California Suicide Rates
Suicide has been an ongoing national issue for decades. The National Institute of Mental Health (NIMH) provides us with three distinct definitions to keep in mind when discussing suicide. They define suicide as a “death caused by self-directed injurious behavior with intent to die as a result of the behavior.” A suicide attempt is described as a “self-directed” act or behavior with the intent to cause injury but may not result in injury.
Suicidal ideations are often experienced by many, more often than we think. Suicidal ideation also, according to the NIMH, refers to thoughts of or serious consideration of suicide. In many cases, ideation turns into an attempt. In contrast, at certain times, the idea comes and goes depending on several factors, including struggles with other mental illnesses or the influence of drugs and alcohol. One thing is for sure; many more individuals are often experiencing all sorts of troubles, most of which happen behind closed doors. It is important to preface any conversations revolving around suicide with compassion, empathy, and kindness.
Suicide Rates Throughout the United States
The NIMH gathered research obtained by the Centers for Disease Control and Prevention (CDC) that reported suicide as the tenth leading cause of death in 2019. The NIMH has also reported these facts:
- Suicide was the tenth leading cause of death overall in the US, claiming the lives of more than 47,500 people.
- Suicide was the second leading cause of death among people between the ages of 10 and 34 and the fourth leading cause of death for those between 35 and 44.
- The number of deaths by suicide, 47,511, was two and half times more than homicide, which was 19,141.
To learn more about these facts or read them directly from the NIMH, you can visit their website. To learn more about suicide prevention, you can head over to the National Suicide Prevention Lifeline for more information or resources.
Suicide Mortality Rate in California
According to Let’s Get Healthy California, there is double the number of deaths by suicide than there are homicides in the state of California, with suicide rates continually increasing over the past ten years. They describe suicide as a major health concern in California that can have both “immediate and long-term impacts on individuals, families, and entire communities.” Many of the effects they report can be long-lasting. According to their website, some of these include:
- Changes in family structure
- Lack of household income
- Long-term chronic diseases
- Intensified struggles with other psychological disorders
Here are some more facts provided by Let’s Get Healthy California regarding the suicide rates throughout the state:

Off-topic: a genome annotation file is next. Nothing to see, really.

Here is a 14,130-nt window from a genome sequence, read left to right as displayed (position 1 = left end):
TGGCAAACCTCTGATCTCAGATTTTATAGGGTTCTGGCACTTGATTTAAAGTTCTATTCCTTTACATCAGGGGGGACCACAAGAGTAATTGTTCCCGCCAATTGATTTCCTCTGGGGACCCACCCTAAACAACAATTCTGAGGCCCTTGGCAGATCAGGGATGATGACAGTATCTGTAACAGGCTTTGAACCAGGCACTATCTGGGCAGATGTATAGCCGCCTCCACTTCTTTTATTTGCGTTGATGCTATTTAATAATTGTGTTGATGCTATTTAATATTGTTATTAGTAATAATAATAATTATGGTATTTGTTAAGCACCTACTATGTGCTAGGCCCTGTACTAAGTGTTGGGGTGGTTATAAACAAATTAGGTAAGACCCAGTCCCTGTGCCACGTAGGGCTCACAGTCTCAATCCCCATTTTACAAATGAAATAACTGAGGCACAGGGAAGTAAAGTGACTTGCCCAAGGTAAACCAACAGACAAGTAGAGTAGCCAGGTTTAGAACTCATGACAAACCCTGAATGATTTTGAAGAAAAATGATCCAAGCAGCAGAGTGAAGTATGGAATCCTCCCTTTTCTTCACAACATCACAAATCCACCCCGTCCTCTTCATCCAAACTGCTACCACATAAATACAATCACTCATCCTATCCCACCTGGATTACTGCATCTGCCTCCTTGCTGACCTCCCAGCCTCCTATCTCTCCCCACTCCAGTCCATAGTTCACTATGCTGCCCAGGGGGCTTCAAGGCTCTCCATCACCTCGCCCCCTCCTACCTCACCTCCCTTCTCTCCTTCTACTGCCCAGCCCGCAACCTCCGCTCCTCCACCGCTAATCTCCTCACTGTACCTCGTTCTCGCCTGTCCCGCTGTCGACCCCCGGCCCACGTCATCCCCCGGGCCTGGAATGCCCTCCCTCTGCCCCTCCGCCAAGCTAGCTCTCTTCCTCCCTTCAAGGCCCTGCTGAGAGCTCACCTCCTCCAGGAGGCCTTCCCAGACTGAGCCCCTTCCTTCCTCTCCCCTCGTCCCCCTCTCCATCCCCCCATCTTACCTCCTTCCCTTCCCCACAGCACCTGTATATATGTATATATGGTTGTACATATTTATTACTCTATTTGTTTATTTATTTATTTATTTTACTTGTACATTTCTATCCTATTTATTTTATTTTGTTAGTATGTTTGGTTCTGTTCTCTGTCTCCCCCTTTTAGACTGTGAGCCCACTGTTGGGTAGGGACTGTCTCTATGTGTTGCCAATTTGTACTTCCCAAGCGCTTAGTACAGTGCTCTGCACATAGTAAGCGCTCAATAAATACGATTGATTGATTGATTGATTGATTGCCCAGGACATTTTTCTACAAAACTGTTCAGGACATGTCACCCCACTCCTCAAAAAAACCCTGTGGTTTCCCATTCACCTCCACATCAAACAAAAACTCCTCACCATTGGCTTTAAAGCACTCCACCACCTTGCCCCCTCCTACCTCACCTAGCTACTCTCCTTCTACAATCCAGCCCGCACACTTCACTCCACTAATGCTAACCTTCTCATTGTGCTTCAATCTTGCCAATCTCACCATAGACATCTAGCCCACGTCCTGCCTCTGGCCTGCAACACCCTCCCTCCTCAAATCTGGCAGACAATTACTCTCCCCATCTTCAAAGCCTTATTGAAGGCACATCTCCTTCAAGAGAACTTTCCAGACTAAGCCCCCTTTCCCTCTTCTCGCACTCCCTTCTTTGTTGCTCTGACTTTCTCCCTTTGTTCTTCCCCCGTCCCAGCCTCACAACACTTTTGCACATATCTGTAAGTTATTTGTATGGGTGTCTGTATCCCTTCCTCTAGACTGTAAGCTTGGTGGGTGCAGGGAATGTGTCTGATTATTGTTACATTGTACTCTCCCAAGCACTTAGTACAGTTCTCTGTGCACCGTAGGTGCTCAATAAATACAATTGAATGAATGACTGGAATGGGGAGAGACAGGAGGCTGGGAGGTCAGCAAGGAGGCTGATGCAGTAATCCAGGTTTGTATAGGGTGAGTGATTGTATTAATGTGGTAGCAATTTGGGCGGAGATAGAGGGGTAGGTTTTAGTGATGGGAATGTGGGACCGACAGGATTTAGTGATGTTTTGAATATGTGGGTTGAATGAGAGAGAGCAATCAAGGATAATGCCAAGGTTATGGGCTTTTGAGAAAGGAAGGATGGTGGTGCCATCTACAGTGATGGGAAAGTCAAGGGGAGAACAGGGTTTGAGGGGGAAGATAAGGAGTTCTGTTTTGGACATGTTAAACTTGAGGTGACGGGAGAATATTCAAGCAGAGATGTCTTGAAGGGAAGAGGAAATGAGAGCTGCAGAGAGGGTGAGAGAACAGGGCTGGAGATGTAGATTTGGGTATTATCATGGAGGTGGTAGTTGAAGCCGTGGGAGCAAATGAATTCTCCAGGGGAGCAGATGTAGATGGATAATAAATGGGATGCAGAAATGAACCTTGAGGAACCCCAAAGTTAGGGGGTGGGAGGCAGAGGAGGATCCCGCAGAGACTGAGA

- There were 4,323 suicides in California back in 2017.
- For every 4,000 deaths by suicide, there were about 34,000 visits to the emergency room for self-inflicted injuries.
- California’s rates are lower than the national rate, with the California suicide rate at 10.7, while the nation’s rate is 13.4.
- And again, suicide rates have increased in California mainly within the past decade, doubling the rate of homicide.
What We Can Do
Suicide has remained one of the top 20 leading causes of death every year across the globe for decades. The struggle with this global epidemic is that it is extremely difficult to prevent. There are several reasons that might put someone at a higher risk of suicide, including biological and psychological factors. The NIH has some suggestions to prevent the continued increase of suicide rates; however, the most important is education. In general, that includes:
- Learning the warning signs of suicidal ideation
- Being able to identify behaviors that might lead to attempts of suicide
- Knowing what resources someone can turn to and how to help individuals struggling in a way that’s beneficial to them.
After people become educated regarding the matter, there is one other way we may be able to decrease the rate of suicide not only in California but across the nation. That “method” would be practicing acts of kindness and compassion. The danger of suicide and any other mental or psychological issue is that it often has no physical symptoms. Anyone you pass on the street could be struggling with suicidal ideation, thinking of hurting themselves, or seriously considering suicide. What if something as simple as a smile could completely change their mind about that decision to hurt themselves.
By showing kindness and compassion to everyone we encounter, we may be able to give them a glimmer of hope that the next day may be better than today.
Suicide has been one of the leading causes of death among Americans for decades. While the numbers may often differ depending on factors including age, gender, or race, the fact of the matter is that it is an ongoing epidemic that can genuinely affect all people. The scariest thing is there are sometimes no warning signs that someone you know and may even love is struggling with suicidal ideation, or worse yet, even actively planning a suicide attempt. In addition, these suicidal thoughts can be detrimental to those dealing with many other mental or psychological disorders, including struggles with addiction or substance use disorder (SUD). If you or someone you love is struggling with addiction, thoughts of suicide, or has attempted suicide in the past, the best thing you can do is educate yourself, know what resources you can utilize, and treat your loved one with kindness. To learn more, call the Lakehouse at (877) 762-3707 today.